While in Mount Hagen, we did run a couple other errands – going to a grocery store, getting alcohol, and a few people wanted to get specific souvenirs. One of the strangest things is that as a foreigner, you are basically traveling between walled compounds. From the guarded hotel to the fenced off Cultural Festival grounds to what was basically a strip mall behind a barbed wire fence, and any other time we were in the bus with the windows closed. There’s a lot of civil unrest, with tribal tensions, poverty, and people who come to the cities and urban centers to try to compete for the limited number of jobs. It was a strange experience to be shuttled between the fenced off areas, and we ate dinner in our hotel both nights we were there for safety reasons.
The next morning we left Mount Hagen and headed into the countryside. Our next three days were staying with the tribes! The countryside is gorgeous, mountainous and lush and nearly untouched. There’s so little development in the country that the only way to get from the capital to the Highlands is by plane because there are no roads from Mount Hagen to Port Moresby. That said, I was very impressed at the cell reception and roads within the Highlands, both of which were quite excellent.
We were staying in a kind of thatched bungalow. We had one night at the first place and two nights at the second. While we were there, members of the tribes would put on shows for us, explaining the origin of the traditions and where the specific clothing or body paint came from, and then putting on a performance of it, often with singing and dancing. They explained that these are reserved for special occasions, like weddings or funerals or other festivals, depending on the specific tradition.
The highlight for me was the Skeleton Tribe. For their demonstration, we all hiked down to a river. From my understanding, theirs was sort of a play about their mythology, about overcoming a monster by working together. It was so cool, their body paint was amazing, and the setting was unparalleled. We also hiked up to the top of a nearby mountain for one of the demonstrations, which had one of the most amazing views I saw in the entire country.
A few animal encounters along the way: (1) I have never seen such large spiders as the ones spinning webs between the trees, and I hope that I never do again. (2) In our second accommodation, my roommate Lucy and I had a third roommate – a weird bug with a stinger that we tried to drown or wash down the drain. The bug stubbornly did neither of those things and instead lived in our sink for the duration of the trip. (3) In our first accommodation, there was a rat in our ceiling. I had heard a squeaking noise and thought it was a bird, but we spotted it with a headlamp. I lived in fear that it would fall on me in the middle of the night.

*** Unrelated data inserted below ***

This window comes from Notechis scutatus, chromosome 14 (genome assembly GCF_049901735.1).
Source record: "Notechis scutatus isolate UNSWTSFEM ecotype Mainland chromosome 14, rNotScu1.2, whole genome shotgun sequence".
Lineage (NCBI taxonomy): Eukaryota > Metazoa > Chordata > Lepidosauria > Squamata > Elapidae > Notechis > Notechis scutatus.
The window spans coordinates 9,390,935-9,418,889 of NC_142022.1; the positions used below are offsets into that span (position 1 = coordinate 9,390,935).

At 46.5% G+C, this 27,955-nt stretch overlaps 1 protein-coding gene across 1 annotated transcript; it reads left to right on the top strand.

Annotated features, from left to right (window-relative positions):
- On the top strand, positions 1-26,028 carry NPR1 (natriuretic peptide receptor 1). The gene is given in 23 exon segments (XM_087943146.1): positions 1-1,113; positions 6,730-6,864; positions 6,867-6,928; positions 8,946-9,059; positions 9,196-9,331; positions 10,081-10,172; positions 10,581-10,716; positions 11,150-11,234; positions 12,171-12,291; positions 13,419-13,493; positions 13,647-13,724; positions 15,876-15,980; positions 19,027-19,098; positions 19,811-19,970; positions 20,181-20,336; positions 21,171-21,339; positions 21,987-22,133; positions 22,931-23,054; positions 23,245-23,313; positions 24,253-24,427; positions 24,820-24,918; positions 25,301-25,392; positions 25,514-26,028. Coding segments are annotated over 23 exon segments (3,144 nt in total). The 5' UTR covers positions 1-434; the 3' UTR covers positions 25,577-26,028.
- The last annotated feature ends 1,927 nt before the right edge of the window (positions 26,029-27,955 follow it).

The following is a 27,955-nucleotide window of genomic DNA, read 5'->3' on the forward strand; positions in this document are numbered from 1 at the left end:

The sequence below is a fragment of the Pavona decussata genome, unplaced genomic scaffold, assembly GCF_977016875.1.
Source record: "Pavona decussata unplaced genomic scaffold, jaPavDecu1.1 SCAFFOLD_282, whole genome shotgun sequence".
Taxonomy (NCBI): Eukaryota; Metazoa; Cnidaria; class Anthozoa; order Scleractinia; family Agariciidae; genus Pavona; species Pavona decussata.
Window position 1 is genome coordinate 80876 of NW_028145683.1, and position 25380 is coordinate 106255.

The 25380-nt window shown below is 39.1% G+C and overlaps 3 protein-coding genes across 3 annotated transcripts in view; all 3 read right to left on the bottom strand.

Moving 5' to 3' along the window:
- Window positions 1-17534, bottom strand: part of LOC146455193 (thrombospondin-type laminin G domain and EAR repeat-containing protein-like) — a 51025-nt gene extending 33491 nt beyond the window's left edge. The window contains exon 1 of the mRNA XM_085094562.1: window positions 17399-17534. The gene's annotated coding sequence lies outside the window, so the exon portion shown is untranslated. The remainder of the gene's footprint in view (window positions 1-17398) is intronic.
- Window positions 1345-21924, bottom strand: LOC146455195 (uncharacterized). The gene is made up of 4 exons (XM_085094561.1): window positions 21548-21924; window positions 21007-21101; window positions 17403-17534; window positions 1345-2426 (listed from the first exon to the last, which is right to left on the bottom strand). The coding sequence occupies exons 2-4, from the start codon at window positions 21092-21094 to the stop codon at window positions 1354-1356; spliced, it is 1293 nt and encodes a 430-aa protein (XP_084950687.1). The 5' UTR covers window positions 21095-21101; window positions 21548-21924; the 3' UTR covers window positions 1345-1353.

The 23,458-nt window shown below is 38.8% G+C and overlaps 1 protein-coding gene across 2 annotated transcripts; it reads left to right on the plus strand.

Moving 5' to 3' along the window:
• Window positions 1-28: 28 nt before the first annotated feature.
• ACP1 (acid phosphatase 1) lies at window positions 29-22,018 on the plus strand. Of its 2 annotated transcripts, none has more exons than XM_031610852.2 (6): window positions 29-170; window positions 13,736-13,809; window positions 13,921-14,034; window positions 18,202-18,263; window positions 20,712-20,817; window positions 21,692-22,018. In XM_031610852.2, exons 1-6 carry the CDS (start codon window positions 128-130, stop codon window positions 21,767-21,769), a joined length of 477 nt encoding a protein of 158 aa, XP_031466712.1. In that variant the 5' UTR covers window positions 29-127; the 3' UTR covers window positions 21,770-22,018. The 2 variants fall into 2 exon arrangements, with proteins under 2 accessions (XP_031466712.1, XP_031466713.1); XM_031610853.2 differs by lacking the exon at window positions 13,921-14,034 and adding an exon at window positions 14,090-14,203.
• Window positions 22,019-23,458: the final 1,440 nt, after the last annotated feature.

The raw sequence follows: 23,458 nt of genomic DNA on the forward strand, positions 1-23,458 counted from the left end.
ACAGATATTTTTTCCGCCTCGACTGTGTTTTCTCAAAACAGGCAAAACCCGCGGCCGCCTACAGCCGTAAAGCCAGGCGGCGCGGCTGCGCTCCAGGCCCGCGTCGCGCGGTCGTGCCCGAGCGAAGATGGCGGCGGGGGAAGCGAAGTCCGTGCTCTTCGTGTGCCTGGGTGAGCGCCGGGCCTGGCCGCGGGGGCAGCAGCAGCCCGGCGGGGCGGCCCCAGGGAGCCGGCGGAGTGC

One of the other cool cultural things that we were invited to was a full pig roast. We could go to as much of it as we wanted, including the full butchering of the pig. Even though I don’t eat meat, I think it’s worth seeing more of the process where food comes from. In a lot of places, there are markets where you have a lot less processed versions of what you’re going to eat, but so much of what we find in American grocery stores is processed beyond recognition. Anyway, it was super interesting. The actual killing seemed pretty quick and humane, and then we watched them prepare it. The guys doing it would point out specific organs and explain what they were doing throughout the process. The pig was cooked over the fire under leaves/palm fronds and dirt, alongside potatoes and plantains that were wrapped in foil for the sides (and vegetarian portion).
The next day, we drove the rest of the way to Goroka and took a flight back to Port Moresby. We had taken the morning flight to give ourselves a buffer, since everyone had international flights leaving the next day. So we ended up having a chill afternoon at the hotel, which included some time by the pool in gale force winds and another dinner at a hotel, although a much nicer one this time. A pleasant and relaxed end to our week in PNG, and given the chaos of the next portion of my travels, I was glad we had the rest day.
Leaving PNG is a whole other story and is going to get its own post, but the week I spent in Papua New Guinea was incredible. The experience was unlike anything I’ve ever done, and while the destination is certainly not for everyone, I am SO glad that I joined this trip and got to explore the region. For anyone who is considering going, do your research first but don’t let it scare you off – the rewards far outweigh the risk.